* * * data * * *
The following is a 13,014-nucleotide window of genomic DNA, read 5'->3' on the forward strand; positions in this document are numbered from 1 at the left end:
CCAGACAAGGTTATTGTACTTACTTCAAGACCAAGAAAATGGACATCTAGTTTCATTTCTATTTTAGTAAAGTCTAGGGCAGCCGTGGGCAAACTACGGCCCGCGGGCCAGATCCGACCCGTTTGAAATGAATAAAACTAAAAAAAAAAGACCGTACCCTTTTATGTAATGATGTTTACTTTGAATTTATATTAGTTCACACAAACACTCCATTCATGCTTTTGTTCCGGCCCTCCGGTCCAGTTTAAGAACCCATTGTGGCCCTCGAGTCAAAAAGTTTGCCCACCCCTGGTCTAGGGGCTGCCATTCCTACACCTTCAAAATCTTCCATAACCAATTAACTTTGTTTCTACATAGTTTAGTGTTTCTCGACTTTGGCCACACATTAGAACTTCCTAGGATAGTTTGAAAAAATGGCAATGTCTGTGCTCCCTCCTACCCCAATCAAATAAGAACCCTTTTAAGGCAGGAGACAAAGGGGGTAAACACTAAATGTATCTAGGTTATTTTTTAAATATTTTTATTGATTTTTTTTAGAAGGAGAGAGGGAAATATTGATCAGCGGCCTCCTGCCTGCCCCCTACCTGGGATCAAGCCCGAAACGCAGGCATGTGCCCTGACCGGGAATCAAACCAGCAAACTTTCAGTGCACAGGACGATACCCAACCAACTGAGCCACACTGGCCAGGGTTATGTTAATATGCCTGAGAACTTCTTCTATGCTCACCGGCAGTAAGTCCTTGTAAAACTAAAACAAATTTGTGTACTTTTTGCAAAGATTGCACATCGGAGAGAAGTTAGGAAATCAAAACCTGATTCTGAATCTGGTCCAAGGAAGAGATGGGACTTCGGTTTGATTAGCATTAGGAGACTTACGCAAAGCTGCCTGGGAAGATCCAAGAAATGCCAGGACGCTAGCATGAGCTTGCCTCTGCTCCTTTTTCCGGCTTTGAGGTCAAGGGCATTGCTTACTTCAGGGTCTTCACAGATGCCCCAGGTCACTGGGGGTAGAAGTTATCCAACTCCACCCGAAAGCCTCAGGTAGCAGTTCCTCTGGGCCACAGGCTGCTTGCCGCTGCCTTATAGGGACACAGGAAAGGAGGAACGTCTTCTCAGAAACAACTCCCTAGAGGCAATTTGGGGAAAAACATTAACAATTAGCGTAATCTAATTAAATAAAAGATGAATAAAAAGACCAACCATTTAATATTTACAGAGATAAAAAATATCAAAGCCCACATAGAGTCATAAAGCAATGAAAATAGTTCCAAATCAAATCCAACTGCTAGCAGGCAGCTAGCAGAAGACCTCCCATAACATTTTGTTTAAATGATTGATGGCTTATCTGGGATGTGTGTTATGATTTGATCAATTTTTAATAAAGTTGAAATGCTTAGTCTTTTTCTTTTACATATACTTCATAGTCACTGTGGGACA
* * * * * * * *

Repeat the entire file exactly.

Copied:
The following is a 13,014-nucleotide window of genomic DNA, read 5'->3' on the forward strand; positions in this document are numbered from 1 at the left end:
CCAGACAAGGTTATTGTACTTACTTCAAGACCAAGAAAATGGACATCTAGTTTCATTTCTATTTTAGTAAAGTCTAGGGCAGCCGTGGGCAAACTACGGCCCGCGGGCCAGATCCGACCCGTTTGAAATGAATAAAACTAAAAAAAAAAGACCGTACCCTTTTATGTAATGATGTTTACTTTGAATTTATATTAGTTCACACAAACACTCCATTCATGCTTTTGTTCCGGCCCTCCGGTCCAGTTTAAGAACCCATTGTGGCCCTCGAGTCAAAAAGTTTGCCCACCCCTGGTCTAGGGGCTGCCATTCCTACACCTTCAAAATCTTCCATAACCAATTAACTTTGTTTCTACATAGTTTAGTGTTTCTCGACTTTGGCCACACATTAGAACTTCCTAGGATAGTTTGAAAAAATGGCAATGTCTGTGCTCCCTCCTACCCCAATCAAATAAGAACCCTTTTAAGGCAGGAGACAAAGGGGGTAAACACTAAATGTATCTAGGTTATTTTTTAAATATTTTTATTGATTTTTTTTAGAAGGAGAGAGGGAAATATTGATCAGCGGCCTCCTGCCTGCCCCCTACCTGGGATCAAGCCCGAAACGCAGGCATGTGCCCTGACCGGGAATCAAACCAGCAAACTTTCAGTGCACAGGACGATACCCAACCAACTGAGCCACACTGGCCAGGGTTATGTTAATATGCCTGAGAACTTCTTCTATGCTCACCGGCAGTAAGTCCTTGTAAAACTAAAACAAATTTGTGTACTTTTTGCAAAGATTGCACATCGGAGAGAAGTTAGGAAATCAAAACCTGATTCTGAATCTGGTCCAAGGAAGAGATGGGACTTCGGTTTGATTAGCATTAGGAGACTTACGCAAAGCTGCCTGGGAAGATCCAAGAAATGCCAGGACGCTAGCATGAGCTTGCCTCTGCTCCTTTTTCCGGCTTTGAGGTCAAGGGCATTGCTTACTTCAGGGTCTTCACAGATGCCCCAGGTCACTGGGGGTAGAAGTTATCCAACTCCACCCGAAAGCCTCAGGTAGCAGTTCCTCTGGGCCACAGGCTGCTTGCCGCTGCCTTATAGGGACACAGGAAAGGAGGAACGTCTTCTCAGAAACAACTCCCTAGAGGCAATTTGGGGAAAAACATTAACAATTAGCGTAATCTAATTAAATAAAAGATGAATAAAAAGACCAACCATTTAATATTTACAGAGATAAAAAATATCAAAGCCCACATAGAGTCATAAAGCAATGAAAATAGTTCCAAATCAAATCCAACTGCTAGCAGGCAGCTAGCAGAAGACCTCCCATAACATTTTGTTTAAATGATTGATGGCTTATCTGGGATGTGTGTTATGATTTGATCAATTTTTAATAAAGTTGAAATGCTTAGTCTTTTTCTTTTACATATACTTCATAGTCACTGTGGGACA